South Korea approves $29.5 million for presidential office relocation
Seoul, Apr 6 (EFE).- The South Korean government Wednesday approved nearly $30 million to relocate the presidential office in Seoul in a key step for the smooth transition of power to president-elect Yoon Suk-yeol.
The cabinet approved 36 billion won (about $29.5 million) from government reserve funds for the controversial relocation of the office that had triggered security concerns and sparked a debate that the symbolic decision would resources.
The budget was approved in a cabinet meeting presided over by Prime Minister Kim Boo-kyum a day after President Moon Jae-in ordered the quick approval of the relocation budget.
The president-elect had insisted that he would relocate the presidential office from the Blue House to the defense ministry in Seoul to abolish a “symbol of imperial power” and get closer to the people.
The Blue House was the residence and office of South Korean presidents for decades.
The move means that the departments and offices of the defense ministry will move to the building occupied by the Headquarters of the Joint Chiefs of Staff (JSC) in the same complex.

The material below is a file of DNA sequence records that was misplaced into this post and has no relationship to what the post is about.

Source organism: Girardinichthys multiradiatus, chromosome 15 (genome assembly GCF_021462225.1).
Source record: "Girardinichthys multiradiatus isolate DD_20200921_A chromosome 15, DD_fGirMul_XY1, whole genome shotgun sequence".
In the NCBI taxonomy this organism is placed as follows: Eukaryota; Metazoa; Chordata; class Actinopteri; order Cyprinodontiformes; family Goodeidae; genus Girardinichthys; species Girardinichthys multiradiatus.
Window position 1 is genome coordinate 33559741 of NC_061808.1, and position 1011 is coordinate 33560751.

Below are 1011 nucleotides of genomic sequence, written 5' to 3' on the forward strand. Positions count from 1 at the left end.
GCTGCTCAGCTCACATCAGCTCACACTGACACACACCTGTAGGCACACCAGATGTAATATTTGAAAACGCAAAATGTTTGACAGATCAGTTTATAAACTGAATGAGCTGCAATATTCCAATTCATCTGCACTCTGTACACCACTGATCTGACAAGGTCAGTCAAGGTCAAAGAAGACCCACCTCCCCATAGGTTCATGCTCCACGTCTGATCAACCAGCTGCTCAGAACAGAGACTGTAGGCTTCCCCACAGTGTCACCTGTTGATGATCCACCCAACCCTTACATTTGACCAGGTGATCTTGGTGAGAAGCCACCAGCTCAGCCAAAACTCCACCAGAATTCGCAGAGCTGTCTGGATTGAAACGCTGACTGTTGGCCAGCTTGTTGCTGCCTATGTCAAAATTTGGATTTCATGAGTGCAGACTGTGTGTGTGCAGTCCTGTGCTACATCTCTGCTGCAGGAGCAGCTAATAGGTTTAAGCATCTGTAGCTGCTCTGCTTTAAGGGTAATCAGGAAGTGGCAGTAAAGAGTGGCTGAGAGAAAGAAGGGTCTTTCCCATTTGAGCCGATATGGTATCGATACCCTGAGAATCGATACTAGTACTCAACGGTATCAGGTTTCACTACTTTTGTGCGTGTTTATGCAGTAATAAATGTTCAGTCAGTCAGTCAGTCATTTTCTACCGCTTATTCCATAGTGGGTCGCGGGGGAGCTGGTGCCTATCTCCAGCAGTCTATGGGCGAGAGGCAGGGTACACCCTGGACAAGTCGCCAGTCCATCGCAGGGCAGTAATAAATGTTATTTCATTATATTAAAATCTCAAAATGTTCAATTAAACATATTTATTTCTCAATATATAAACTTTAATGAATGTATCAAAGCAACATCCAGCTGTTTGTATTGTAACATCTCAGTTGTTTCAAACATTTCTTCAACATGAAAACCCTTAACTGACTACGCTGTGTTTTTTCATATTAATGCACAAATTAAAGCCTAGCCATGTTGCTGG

The ministry and the army headquarters will now work in the same Headquarters.
The conservative Yoon, who defeated liberal Lee Jae-Myung by just 247,000 votes in the presidential elections on Mar.9, had vowed to start working from the new location from the day of his inauguration on May 10.
The incumbent administration had criticized the plan to relocate the office for its pressing deadlines, arguing that it could cause a logistical vacuum and hinder national security when North Korea is testing weapons at a record pace.
Yoon’s team has estimated that the relocation would cost around $33 million.
A survey has shown that 58 percent of South Koreans are against the relocation due to its expenses.
The outgoing-President Moon Jae-in had also proposed to relocate but ruled it out later on cost grounds.
Many residents of the Yongsan district, housing the defense ministry, spoke out against the move on Wednesday.
They said the relocation of the office would worsen traffic and pollution in the area and complicate the approval of the plan to create a park of more than 240 hectares housing the Yongsan US military cantonment. EFE